Is your career on the list?  If not, do you think it should be?  I guess at any given time it could be our career on the list.   What do you think?

Are You Taking Advantage of Human Capital?

iStock_000006413523XSmallDo you harness the greatest power in your organization?  The best assets of your church, business or non-profit never appear on your balance sheet.

The truth is that any organization is only as good as the people within it.  Take the greatest idea and put the wrong people behind it and little progress will be realized.   With the right people, even average ideas can achieve tremendous results.

Are you taking the advantages of human capital?

Are you relying on the knowledge, insight and experience of everyone on your team to make the organization better?

Here are a few quick ways to capitalize on the people value of your team:

Brainstorm – Have assigned times periodically where everyone on the team gets to give input into the organization’s future.

Allow mistakes – Create an environment where team members are willing to take risks without fear of repercussion if things go wrong.

Ask questions – Genuinely seek help from those around you.  Recognize the fact that others may know more than you know about a particular subject.

Don’t pre-define – If you want help solving a problem or planning for the future, start with a clean slate.  If the leader always has the answer, team members are less likely to share their input.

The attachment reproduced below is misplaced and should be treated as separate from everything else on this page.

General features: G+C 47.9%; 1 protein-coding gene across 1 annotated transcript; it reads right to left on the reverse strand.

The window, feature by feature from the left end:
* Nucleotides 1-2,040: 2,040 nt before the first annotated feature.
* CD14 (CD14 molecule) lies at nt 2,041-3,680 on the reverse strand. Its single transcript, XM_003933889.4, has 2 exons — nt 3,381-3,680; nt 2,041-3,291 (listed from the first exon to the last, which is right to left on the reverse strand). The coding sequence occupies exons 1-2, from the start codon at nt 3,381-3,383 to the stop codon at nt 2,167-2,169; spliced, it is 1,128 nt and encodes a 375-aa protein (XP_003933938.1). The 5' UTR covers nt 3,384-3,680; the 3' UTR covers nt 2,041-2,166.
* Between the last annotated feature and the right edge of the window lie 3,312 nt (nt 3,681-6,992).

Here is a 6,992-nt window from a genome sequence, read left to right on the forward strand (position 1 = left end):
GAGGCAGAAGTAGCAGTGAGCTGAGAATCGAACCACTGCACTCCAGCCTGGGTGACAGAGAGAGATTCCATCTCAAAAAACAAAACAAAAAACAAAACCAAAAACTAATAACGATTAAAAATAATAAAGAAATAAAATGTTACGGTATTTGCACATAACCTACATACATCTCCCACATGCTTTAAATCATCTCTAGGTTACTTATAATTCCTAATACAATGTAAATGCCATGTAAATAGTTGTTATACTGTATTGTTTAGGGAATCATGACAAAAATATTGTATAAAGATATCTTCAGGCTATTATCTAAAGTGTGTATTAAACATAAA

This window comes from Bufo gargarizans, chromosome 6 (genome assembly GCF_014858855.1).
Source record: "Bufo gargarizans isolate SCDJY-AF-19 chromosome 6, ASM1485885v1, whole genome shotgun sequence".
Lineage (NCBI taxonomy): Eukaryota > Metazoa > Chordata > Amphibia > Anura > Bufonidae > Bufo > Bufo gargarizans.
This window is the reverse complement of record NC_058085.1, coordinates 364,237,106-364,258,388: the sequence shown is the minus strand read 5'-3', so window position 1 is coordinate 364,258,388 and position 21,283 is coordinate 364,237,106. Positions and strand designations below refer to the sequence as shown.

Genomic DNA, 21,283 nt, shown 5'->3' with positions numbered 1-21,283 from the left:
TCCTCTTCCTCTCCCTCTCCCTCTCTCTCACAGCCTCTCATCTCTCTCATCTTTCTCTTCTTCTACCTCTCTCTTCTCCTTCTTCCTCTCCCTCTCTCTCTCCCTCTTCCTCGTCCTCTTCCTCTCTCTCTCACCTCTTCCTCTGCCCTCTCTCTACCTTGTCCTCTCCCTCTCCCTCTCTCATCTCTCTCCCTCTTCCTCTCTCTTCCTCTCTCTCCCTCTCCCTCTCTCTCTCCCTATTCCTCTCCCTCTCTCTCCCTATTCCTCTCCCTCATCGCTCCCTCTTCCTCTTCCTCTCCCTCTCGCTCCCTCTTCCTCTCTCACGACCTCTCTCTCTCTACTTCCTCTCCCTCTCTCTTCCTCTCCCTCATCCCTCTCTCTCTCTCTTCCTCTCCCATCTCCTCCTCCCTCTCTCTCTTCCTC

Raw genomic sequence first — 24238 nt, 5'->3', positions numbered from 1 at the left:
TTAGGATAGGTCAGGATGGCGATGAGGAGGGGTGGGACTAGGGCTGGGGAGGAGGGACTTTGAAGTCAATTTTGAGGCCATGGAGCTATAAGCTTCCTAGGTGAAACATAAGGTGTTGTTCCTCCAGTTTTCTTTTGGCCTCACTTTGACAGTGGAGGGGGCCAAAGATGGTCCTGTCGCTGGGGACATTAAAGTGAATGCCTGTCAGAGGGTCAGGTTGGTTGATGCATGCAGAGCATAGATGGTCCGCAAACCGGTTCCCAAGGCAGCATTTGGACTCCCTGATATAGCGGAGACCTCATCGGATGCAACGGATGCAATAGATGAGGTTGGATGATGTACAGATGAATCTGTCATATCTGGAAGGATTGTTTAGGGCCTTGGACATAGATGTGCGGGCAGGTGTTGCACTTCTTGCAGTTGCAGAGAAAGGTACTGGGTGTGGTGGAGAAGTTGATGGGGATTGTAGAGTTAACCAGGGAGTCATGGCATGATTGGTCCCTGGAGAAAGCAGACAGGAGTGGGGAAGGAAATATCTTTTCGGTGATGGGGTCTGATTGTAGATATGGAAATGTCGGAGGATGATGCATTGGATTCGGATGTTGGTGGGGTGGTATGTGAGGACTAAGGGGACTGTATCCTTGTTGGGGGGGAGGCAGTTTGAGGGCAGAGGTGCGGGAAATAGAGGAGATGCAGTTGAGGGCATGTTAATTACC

Be open to change/new ideas – The leader must genuinely desire the involvement of others.  If team member’s suggestions are never implemented, they eventually will stop sharing them.

How are you currently taking advantage of human capital?

For more ideas on creating an environment of innovation click HERE.

One Incredibly Important Characteristic Of Successful Organizations

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There is one incredibly important characteristic of a successful team or organization. It is inherent and cannot be trained or programmed. With this trait a team can weather the storms of life together. When this is an attribute of an organization, regardless of the struggles it encounters, the vision can be accomplished.